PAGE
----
"Thirteen! Ah, that is indeed a lucky number," replied the Tin Woodman. "All my good luck seems to happen on the thirteenth. I suppose most people never notice the good luck that comes to them with the number 13, and yet if the least bit of bad luck falls on that day, they blame it to the number, and not to the proper cause."
"Thirteen's my lucky number, too," remarked the Scarecrow.
"And mine," said Scraps. "I've just thirteen patches on my head."
"But," continued Ojo, "I'm left-handed."
"Many of our greatest men are that way," asserted the Emperor. "To be left-handed is usually to be two-handed; the right-handed people are usually one-handed."
"And I've a wart under my right arm," said Ojo.
"How lucky!" cried the Tin Woodman. "If it were on the end of your nose it might be unlucky, but under your arm it is luckily out of the way."
"For all those reasons," said the Munchkin boy, "I have been called Ojo the Unlucky."
"Then we must turn over a new leaf and call you henceforth Ojo the Lucky," declared the tin man. "Every reason you have given is absurd. But I have noticed that those who continually dread ill luck and fear it will overtake them, have no time to take advantage of any good fortune that comes their way. Make up your mind to be Ojo the Lucky."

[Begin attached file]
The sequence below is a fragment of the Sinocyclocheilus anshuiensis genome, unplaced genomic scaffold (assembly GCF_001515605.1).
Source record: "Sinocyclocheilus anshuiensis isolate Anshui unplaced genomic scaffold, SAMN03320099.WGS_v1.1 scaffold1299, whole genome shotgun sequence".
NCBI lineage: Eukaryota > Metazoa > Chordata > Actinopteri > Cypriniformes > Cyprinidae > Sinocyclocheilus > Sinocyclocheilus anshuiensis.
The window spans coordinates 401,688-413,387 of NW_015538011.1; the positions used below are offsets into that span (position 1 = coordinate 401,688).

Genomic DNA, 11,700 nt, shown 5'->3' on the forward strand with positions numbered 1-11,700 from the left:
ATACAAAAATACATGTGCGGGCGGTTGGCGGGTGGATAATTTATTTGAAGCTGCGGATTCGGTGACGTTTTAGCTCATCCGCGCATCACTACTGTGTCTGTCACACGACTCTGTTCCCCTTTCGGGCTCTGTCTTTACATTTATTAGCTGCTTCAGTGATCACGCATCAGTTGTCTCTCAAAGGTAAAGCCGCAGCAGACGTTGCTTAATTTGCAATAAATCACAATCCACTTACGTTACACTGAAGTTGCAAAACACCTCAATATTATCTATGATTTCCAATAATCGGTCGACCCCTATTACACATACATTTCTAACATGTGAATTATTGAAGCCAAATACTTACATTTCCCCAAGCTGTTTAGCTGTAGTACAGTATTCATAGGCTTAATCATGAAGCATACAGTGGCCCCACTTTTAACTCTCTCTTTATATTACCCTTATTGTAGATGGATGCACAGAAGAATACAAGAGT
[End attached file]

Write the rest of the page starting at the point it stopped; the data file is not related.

In the end, Ojo discovers that Glinda knew a way to reverse the effects of the Liquid of Petrifaction, and has instructed the Wizard on what to do, so Unc Nunkie is restored, and Ozma gives them a home just outside the Emerald City. Later, Ojo becomes good friends with Button-Bright after the latter permanently moves to Oz.